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Table of Contents

How to Make a Winning Long-Term Stock Pick

Many investors are confused when it comes to the stock market; they have trouble figuring out which stocks are good long-term buys and which ones aren't. To invest for the long term, not only do you have to look at certain indicators, but you also have to remain focused on your long-term goals, be disciplined, and understand your overall investment objectives.

In this article, we explain how to identify good long-term buys and what's needed to find them.

Key Takeaways

  • Picking stocks is both an art and a science, and even the best-looking bets can fail to pay off.
  • There are several strategies to increase your chances of finding a great investment.
  • A combination of bottom-up fundamentals and top-down economic analysis can help steer you in the right direction.

Focus on the Fundamentals

There are many fundamental factors that analysts inspect to decide which stocks are good long-term buys and which are not. These factors tell you whether the company is financially healthy and whether the price of the stock has been brought down to below its actual value, thus making it a good buy.

The following are several strategies you can use to determine a stock's value.

Dividend Consistency

The consistency of a company's ability to pay and raise its dividend shows that it has predictability in its earnings. It also shows that it's financially stable enough to pay that dividend (from current or retained earnings). You'll find many different opinions on how many years you should go back to look for this consistency—some say five years, others say as many as 20—but anywhere in this range will give you an idea of the dividend consistency.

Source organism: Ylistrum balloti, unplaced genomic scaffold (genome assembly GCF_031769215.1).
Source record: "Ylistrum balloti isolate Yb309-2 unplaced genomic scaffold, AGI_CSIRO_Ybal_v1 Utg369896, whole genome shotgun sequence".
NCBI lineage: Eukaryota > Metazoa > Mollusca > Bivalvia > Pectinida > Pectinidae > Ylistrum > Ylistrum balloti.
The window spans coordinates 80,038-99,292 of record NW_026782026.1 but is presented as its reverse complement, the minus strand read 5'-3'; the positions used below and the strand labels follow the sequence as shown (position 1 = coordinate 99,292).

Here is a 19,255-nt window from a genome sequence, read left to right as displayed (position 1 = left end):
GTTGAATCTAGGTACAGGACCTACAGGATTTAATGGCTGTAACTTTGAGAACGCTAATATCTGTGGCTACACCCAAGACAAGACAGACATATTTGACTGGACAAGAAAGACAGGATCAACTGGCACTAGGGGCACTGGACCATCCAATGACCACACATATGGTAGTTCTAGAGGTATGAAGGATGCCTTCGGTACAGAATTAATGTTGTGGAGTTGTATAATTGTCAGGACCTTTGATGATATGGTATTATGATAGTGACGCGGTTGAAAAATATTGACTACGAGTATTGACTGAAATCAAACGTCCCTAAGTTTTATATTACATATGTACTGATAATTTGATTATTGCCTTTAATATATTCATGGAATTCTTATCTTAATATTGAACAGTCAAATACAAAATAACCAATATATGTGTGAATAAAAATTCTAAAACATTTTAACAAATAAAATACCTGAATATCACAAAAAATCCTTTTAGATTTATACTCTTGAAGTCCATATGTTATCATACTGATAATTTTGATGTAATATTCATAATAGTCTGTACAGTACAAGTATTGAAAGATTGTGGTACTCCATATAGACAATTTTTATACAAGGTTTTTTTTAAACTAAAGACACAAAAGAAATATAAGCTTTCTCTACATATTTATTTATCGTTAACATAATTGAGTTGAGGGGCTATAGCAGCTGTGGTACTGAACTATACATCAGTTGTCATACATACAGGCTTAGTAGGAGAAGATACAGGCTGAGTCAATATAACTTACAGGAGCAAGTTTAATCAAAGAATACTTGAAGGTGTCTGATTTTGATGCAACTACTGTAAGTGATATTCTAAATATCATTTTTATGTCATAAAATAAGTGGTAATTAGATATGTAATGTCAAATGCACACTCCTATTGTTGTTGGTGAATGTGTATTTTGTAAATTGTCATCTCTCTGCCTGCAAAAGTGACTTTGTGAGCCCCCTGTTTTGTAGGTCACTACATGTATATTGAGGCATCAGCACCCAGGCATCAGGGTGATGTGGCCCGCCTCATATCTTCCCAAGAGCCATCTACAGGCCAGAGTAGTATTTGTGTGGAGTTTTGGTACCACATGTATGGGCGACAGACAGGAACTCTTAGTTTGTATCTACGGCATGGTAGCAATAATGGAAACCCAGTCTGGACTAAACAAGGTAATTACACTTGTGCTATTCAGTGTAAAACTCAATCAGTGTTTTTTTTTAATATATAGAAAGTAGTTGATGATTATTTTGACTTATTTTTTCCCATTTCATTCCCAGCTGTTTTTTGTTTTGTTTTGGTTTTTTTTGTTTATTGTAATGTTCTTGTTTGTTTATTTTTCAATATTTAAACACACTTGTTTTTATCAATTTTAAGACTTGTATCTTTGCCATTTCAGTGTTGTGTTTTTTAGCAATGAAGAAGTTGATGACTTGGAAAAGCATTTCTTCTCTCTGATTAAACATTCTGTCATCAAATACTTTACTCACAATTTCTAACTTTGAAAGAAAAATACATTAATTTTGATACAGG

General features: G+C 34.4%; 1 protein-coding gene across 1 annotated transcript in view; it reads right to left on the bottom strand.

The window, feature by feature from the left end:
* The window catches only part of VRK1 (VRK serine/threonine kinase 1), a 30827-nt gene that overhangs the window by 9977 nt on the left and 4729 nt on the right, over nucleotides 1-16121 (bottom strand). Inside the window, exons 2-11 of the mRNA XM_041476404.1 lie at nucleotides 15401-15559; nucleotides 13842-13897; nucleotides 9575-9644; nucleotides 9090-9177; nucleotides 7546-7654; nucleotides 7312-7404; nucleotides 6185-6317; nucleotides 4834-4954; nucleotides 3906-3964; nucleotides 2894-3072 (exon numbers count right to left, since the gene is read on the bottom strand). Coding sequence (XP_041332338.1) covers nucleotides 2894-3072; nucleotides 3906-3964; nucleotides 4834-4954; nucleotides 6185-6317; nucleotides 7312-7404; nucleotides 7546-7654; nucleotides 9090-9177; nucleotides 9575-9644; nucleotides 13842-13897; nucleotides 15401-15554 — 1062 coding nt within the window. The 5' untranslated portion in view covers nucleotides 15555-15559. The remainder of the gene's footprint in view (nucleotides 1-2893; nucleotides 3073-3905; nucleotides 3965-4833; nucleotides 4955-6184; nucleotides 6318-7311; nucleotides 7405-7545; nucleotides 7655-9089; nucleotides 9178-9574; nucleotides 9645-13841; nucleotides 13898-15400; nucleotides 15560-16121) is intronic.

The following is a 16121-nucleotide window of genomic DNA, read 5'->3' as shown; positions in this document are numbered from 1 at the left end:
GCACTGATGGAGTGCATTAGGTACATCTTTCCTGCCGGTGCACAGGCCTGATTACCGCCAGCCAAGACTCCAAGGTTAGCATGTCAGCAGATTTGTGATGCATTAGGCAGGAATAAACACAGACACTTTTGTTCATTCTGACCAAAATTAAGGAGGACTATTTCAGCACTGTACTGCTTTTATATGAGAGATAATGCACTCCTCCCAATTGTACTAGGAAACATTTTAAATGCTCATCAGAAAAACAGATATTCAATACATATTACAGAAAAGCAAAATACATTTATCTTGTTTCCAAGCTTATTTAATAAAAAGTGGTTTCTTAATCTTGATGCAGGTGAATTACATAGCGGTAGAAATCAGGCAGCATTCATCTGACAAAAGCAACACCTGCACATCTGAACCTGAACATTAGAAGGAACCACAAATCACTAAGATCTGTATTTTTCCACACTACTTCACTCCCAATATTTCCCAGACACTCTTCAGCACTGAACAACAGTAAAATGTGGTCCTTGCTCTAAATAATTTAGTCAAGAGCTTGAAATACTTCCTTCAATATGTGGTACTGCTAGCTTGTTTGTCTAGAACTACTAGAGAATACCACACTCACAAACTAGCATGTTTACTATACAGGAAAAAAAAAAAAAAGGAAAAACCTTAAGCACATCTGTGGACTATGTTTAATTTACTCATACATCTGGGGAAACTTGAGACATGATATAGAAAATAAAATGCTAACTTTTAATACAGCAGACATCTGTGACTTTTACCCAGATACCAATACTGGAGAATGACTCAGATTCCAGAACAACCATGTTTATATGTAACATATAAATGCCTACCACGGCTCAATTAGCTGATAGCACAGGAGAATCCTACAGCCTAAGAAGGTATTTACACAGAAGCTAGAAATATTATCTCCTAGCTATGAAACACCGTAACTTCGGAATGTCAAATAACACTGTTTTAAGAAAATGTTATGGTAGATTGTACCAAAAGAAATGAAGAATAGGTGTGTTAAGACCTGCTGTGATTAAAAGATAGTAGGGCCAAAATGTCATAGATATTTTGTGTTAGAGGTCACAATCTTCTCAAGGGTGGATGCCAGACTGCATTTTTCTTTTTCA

Examine the P/E Ratio

The price/earnings ratio (P/E) ratio is one common tool used to determine whether a stock is overvalued or undervalued. It's calculated by dividing the current price of the stock by the company's earnings per share. The higher the P/E ratio, the more willing some investors are to pay for those earnings. However, a higher P/E ratio is also seen as a sign that the stock is overpriced and could be due for a pullback. A lower P/E ratio could indicate that the stock is an attractive value and that the markets have pushed shares below their actual value.

A practical way to determine whether a company is cheap relative to its industry or the markets is to compare its P/E ratio with the overall industry or market. For example, if the company has a P/E ratio of 10 while the industry has a P/E ratio of 14, this would indicate that the stock has an attractive valuation compared with the overall industry.

Watch for Fluctuating Earnings

The economy moves in cycles. Sometimes the economy is strong and earnings rise. Other times, the economy is slowing and earnings fall. One way to determine whether a stock is a good long-term buy is to evaluate its past earnings and future earnings projections. If the company has a consistent history of rising earnings over a period of many years, it could be a good long-term buy.

Also, look at what the company's earnings projections are going forward. If they're projected to remain strong, this could be a sign that the company may be a good long-term buy. Alternatively, if the company is cutting future earnings guidance, this could be a sign of earnings weakness, and you might want to stay away.

Avoid Value Traps